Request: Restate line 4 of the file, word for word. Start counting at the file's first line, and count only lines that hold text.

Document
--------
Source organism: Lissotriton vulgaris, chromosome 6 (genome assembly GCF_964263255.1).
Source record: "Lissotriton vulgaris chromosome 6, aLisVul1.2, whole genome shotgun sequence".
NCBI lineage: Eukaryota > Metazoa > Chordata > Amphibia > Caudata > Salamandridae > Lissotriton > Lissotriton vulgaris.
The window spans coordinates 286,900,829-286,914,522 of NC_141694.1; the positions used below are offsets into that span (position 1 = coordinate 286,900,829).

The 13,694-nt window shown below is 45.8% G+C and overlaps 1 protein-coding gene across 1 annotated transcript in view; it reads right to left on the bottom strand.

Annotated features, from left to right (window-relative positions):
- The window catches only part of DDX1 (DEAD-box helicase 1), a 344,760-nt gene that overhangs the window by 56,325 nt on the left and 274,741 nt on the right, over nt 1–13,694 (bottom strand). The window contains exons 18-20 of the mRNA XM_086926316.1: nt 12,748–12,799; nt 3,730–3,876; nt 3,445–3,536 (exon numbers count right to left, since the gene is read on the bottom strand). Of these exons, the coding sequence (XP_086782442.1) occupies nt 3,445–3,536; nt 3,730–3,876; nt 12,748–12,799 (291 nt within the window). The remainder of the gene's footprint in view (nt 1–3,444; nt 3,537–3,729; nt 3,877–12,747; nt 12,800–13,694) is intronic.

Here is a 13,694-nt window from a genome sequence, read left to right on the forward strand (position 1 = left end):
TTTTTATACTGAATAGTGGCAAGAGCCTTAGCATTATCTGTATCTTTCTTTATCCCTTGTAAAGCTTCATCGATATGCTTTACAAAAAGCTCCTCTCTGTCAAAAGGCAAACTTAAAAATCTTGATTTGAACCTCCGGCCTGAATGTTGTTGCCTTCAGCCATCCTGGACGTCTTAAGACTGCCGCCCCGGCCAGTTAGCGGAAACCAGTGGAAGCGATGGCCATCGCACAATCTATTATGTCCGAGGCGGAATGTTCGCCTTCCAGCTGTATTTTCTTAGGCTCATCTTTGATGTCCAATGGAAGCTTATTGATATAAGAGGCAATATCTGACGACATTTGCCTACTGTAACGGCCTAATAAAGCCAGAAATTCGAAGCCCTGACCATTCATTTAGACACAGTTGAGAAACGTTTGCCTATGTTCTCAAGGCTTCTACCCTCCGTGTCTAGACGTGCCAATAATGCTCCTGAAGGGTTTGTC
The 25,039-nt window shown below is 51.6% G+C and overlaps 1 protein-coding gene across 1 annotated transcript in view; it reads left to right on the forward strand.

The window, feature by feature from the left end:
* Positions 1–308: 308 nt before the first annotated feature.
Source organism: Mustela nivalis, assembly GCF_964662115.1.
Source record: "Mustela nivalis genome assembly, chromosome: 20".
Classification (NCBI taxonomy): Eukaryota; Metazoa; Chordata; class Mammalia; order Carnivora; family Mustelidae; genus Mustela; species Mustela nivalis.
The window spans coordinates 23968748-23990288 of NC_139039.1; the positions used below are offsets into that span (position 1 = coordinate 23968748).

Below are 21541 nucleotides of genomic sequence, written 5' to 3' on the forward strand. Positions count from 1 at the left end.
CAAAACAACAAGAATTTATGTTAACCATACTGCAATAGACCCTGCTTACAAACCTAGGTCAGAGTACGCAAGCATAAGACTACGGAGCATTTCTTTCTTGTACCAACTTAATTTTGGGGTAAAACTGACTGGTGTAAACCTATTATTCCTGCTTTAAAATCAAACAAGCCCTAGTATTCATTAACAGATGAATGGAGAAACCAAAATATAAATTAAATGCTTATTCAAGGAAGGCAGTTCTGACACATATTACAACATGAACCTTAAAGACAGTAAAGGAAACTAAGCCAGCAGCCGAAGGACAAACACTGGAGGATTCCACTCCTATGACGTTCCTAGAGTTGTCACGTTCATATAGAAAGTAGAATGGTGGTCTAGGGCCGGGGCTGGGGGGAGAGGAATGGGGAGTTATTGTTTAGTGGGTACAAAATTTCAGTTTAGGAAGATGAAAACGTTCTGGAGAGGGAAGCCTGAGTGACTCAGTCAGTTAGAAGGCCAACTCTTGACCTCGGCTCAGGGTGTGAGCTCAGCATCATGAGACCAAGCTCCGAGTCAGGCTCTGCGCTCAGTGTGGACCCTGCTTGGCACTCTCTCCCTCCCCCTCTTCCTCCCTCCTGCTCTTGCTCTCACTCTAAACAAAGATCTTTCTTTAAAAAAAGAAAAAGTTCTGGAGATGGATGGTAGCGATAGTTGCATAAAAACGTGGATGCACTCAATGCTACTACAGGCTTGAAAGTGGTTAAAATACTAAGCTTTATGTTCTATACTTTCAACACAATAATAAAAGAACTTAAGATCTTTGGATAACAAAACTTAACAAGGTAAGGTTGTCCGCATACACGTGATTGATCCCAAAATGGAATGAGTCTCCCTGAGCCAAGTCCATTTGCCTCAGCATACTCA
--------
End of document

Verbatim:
The window spans coordinates 286,900,829-286,914,522 of NC_141694.1; the positions used below are offsets into that span (position 1 = coordinate 286,900,829).